**Short Bio. **Dr. Bing holds a Ph.D. degree in statistics from Cornell University. His research interest generally lies in developing new methodologies with theoretical guarantees to tackle modern statistical problems such as high-dimensional statistics, low-rank matrix estimation, multivariate analysis, model-based clustering, latent factor model, topic models, minimax estimation, high-dimensional inference, and statistical and computational trade-offs. He is also interested in the applications of statistical methods to genetics, neuroscience, immunology, and other areas.

**DMS Statistics and Data Science Seminar canceled**

Apr 12, 2023 01:00 PM

ZOOM

**CANCELED**

**DMS Statistics and Data Science Seminar**

Apr 05, 2023 01:00 PM

358 Parker Hall

Speaker: **Carsten Chong **(Columbia University)

Title: Statistical inference for rough volatility: Central limit theorems

Abstract: In recent years, there has been substantive empirical evidence that stochastic volatility is rough. In other words, the local behavior of stochastic volatility is much more irregular than semimartingales and resembles that of a fractional Brownian motion with Hurst parameter H<0.5. In this paper, we derive a consistent and asymptotically mixed normal estimator of H based on high-frequency price observations. In contrast to previous works, we work in a semiparametric setting and do not assume any a priori relationship between volatility estimators and true volatility. Furthermore, our estimator attains a rate of convergence that is known to be optimal in a minimax sense in parametric rough volatility models.

**Short Bio:** Dr. Chong is currently an assistant professor at Columbia University and will join HKUST this summer. Before this, Dr. Chong did a Ph.D. at the Technical University of Munich. His research interests are primarily focused on statistical inference problems for stochastic processes, with an emphasis on high-frequency techniques and applications to financial econometrics. He is also interested in the area of stochastic partial differential equations, in particular, in stochastic PDEs driven by Levy noises, which, in contrast to Gaussian noises, typically have discontinuous and/or heavy-tailed components.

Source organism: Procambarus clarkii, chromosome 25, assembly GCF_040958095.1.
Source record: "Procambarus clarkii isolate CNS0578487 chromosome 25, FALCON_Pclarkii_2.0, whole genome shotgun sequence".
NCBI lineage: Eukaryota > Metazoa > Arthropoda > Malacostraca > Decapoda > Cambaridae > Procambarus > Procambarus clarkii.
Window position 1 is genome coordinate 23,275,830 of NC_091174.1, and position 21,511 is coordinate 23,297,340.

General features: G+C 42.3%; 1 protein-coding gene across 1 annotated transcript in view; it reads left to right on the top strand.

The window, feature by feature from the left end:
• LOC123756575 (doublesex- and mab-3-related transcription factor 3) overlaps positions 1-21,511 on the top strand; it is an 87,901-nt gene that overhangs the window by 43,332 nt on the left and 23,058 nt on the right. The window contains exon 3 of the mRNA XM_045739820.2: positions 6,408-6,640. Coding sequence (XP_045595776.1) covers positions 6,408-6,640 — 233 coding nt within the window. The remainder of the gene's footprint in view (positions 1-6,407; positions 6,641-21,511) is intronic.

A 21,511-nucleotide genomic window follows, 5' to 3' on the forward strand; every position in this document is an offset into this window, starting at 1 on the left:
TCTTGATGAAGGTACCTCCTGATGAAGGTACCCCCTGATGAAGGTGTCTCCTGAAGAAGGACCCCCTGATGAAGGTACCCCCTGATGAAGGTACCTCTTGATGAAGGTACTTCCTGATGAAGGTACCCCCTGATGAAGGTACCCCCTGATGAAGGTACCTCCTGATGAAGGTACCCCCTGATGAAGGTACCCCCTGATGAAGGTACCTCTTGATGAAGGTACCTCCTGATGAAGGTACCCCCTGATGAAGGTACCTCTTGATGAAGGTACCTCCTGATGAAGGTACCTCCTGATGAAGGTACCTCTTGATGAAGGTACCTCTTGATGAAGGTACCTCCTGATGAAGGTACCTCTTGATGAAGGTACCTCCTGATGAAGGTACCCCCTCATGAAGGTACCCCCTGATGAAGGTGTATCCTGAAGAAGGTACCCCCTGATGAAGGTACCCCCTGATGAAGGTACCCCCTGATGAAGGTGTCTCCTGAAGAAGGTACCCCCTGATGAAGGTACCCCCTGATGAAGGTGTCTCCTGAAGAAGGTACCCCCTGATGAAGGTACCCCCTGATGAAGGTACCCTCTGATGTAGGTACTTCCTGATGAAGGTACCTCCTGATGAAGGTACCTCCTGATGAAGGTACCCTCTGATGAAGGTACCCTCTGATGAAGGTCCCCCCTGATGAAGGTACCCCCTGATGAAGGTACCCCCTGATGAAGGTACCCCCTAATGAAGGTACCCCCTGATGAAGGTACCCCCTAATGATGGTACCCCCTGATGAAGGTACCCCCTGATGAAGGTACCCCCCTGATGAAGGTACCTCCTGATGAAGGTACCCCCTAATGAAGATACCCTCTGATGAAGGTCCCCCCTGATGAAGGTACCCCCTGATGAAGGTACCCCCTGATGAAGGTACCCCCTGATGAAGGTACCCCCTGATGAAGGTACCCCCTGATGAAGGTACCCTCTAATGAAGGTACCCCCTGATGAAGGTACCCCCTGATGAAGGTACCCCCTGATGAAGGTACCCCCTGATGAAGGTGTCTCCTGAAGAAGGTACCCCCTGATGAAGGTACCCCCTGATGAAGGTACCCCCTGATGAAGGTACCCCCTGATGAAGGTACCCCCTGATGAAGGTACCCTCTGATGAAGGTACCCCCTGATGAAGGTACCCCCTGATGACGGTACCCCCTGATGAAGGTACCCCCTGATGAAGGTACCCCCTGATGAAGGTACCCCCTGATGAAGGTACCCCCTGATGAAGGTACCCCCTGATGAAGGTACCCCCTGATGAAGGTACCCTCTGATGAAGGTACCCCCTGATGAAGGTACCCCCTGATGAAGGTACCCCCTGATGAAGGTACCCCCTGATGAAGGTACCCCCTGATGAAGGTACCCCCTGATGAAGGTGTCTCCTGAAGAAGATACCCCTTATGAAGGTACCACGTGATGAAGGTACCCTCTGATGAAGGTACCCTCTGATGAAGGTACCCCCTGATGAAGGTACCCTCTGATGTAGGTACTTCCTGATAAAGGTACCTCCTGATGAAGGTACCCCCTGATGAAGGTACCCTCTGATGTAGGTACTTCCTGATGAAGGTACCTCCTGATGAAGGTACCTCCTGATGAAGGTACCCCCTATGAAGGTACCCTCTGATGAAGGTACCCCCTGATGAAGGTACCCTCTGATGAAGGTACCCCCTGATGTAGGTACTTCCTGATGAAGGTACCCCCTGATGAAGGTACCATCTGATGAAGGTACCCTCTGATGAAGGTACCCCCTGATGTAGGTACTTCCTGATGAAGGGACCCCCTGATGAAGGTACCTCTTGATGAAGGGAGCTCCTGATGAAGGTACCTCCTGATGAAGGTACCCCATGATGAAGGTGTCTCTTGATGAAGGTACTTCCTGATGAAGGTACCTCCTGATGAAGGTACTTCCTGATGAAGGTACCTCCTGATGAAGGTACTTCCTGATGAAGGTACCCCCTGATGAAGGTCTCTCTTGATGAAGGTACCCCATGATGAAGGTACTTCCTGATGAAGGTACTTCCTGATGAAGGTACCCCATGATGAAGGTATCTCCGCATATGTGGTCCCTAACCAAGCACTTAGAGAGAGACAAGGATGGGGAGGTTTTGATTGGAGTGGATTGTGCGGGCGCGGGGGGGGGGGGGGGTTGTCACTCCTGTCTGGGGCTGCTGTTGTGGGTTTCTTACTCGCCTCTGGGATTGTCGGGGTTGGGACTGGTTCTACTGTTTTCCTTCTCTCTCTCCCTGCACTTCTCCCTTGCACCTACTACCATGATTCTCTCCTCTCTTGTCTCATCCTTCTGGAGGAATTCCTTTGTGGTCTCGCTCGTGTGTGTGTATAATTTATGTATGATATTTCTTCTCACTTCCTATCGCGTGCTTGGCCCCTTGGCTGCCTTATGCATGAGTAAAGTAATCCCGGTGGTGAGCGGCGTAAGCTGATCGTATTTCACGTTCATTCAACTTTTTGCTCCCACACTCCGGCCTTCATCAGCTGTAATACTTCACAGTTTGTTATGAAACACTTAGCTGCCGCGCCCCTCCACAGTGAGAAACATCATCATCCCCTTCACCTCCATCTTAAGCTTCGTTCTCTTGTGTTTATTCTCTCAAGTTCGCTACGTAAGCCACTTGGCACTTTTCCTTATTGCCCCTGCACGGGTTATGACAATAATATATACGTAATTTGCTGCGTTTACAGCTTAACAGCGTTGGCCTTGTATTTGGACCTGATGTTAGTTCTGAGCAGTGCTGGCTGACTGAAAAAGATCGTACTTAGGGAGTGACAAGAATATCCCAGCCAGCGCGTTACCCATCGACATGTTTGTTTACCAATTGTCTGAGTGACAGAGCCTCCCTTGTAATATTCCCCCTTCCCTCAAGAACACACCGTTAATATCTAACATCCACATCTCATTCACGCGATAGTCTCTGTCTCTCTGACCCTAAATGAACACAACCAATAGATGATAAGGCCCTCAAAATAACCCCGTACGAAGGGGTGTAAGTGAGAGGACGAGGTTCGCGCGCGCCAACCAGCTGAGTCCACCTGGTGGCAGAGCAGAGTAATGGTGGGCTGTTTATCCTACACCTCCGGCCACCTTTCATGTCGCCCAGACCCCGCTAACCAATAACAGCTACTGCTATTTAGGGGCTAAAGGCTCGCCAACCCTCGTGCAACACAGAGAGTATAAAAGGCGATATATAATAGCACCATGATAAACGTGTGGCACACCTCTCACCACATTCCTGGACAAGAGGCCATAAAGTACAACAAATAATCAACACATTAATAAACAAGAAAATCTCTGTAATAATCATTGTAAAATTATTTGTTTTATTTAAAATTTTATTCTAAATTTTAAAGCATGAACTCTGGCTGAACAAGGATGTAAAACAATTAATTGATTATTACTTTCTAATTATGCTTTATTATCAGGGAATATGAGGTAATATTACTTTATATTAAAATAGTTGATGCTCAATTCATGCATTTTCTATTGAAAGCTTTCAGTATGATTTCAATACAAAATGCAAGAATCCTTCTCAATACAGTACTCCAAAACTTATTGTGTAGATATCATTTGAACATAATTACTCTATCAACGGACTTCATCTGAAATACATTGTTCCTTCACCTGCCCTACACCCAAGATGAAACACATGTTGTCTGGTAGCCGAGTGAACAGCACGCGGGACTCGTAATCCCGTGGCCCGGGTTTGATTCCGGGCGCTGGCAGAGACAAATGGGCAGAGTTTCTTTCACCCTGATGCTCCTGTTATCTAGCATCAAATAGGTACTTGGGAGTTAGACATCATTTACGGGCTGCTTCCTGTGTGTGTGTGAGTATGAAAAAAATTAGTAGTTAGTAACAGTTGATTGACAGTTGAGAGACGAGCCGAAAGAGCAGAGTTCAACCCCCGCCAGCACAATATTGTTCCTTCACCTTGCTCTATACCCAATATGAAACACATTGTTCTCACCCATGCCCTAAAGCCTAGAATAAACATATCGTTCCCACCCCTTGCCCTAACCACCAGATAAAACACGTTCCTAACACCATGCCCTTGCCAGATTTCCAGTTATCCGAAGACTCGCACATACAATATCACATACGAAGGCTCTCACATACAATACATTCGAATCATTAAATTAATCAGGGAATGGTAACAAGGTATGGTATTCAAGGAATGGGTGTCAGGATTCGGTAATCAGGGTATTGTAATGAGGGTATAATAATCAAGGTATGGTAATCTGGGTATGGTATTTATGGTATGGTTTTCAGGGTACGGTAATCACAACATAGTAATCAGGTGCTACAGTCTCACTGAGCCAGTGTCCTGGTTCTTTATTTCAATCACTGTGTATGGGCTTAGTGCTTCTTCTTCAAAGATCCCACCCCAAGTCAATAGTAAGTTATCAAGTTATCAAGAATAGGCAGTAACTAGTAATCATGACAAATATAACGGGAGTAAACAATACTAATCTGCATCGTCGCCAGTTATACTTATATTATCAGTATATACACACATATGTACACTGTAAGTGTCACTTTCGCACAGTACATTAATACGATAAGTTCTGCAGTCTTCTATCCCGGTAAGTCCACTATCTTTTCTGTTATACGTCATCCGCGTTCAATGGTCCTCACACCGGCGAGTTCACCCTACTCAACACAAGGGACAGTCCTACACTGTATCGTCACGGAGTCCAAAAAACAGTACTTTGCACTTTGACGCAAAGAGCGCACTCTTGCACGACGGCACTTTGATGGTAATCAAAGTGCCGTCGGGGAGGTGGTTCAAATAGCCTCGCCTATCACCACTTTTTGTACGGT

**DMS Statistics and Data Science Seminar**

Mar 29, 2023 01:00 PM

358 Parker Hall

Speaker: **Linxi Liu** (University of Pittsburgh)

**DMS Statistics and Data Science Seminar**

Mar 22, 2023 01:00 PM

ZOOM

Speaker: **Yaqing Chen** (Rutgers University)

Title: Geometric Exploration of Random Objects Through Optimal Transport

Abstract: We propose new tools for the geometric exploration of data objects taking values in a general separable metric space. For a random object, we first introduce the concept of depth profiles. Specifically, the depth profile of a point in a metric space is the distribution of distances between the very point and the random object. Depth profiles can be harnessed to define transport ranks based on optimal transport, which capture the centrality and outlyingness of each element in the metric space with respect to the probability measure induced by the random object. We study the properties of transport ranks and show that they provide an effective device for detecting and visualizing patterns in samples of random objects. In particular, we establish the theoretical guarantees for the estimation of the depth profiles and the transport ranks for a wide class of metric spaces, followed by practical illustrations.

Bio Facts:

**Dr. Chen**, Assistant Professor at Rutgers University, holds a Ph.D. degree in statistics from the University of California, Davis, under the supervision of Dr. Hans-Georg Mueller. Her research interests are mainly in functional data analysis and non-Euclidean data analysis.